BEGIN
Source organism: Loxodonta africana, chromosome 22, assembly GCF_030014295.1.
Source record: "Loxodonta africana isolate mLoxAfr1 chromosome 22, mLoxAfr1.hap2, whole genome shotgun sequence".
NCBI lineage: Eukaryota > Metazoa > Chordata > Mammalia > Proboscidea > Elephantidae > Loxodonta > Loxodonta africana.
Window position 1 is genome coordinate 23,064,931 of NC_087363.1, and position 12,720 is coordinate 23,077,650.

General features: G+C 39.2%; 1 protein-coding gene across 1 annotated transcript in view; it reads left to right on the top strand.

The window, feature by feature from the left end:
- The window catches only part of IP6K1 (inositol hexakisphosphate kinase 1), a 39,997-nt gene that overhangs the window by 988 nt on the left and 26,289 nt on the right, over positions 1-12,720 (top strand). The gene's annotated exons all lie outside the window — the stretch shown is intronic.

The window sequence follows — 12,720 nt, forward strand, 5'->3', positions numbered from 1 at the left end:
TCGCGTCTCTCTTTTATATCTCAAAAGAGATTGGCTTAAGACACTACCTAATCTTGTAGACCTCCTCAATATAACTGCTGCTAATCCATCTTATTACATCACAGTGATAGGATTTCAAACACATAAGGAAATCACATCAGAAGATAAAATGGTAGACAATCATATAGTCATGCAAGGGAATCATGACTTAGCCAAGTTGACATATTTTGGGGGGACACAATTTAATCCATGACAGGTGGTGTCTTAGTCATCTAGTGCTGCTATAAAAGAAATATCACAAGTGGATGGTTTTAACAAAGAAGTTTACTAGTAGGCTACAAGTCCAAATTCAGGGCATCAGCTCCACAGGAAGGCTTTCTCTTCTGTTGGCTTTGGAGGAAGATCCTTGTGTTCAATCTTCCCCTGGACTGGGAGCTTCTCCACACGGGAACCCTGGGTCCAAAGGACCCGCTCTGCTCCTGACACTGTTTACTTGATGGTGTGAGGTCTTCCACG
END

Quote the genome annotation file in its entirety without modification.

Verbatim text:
Source organism: Loxodonta africana, chromosome 22, assembly GCF_030014295.1.
Source record: "Loxodonta africana isolate mLoxAfr1 chromosome 22, mLoxAfr1.hap2, whole genome shotgun sequence".
NCBI lineage: Eukaryota > Metazoa > Chordata > Mammalia > Proboscidea > Elephantidae > Loxodonta > Loxodonta africana.
Window position 1 is genome coordinate 23,064,931 of NC_087363.1, and position 12,720 is coordinate 23,077,650.

General features: G+C 39.2%; 1 protein-coding gene across 1 annotated transcript in view; it reads left to right on the top strand.

The window, feature by feature from the left end:
- The window catches only part of IP6K1 (inositol hexakisphosphate kinase 1), a 39,997-nt gene that overhangs the window by 988 nt on the left and 26,289 nt on the right, over positions 1-12,720 (top strand). The gene's annotated exons all lie outside the window — the stretch shown is intronic.

The window sequence follows — 12,720 nt, forward strand, 5'->3', positions numbered from 1 at the left end:
TCGCGTCTCTCTTTTATATCTCAAAAGAGATTGGCTTAAGACACTACCTAATCTTGTAGACCTCCTCAATATAACTGCTGCTAATCCATCTTATTACATCACAGTGATAGGATTTCAAACACATAAGGAAATCACATCAGAAGATAAAATGGTAGACAATCATATAGTCATGCAAGGGAATCATGACTTAGCCAAGTTGACATATTTTGGGGGGACACAATTTAATCCATGACAGGTGGTGTCTTAGTCATCTAGTGCTGCTATAAAAGAAATATCACAAGTGGATGGTTTTAACAAAGAAGTTTACTAGTAGGCTACAAGTCCAAATTCAGGGCATCAGCTCCACAGGAAGGCTTTCTCTTCTGTTGGCTTTGGAGGAAGATCCTTGTGTTCAATCTTCCCCTGGACTGGGAGCTTCTCCACACGGGAACCCTGGGTCCAAAGGACCCGCTCTGCTCCTGACACTGTTTACTTGATGGTGTGAGGTCTTCCACG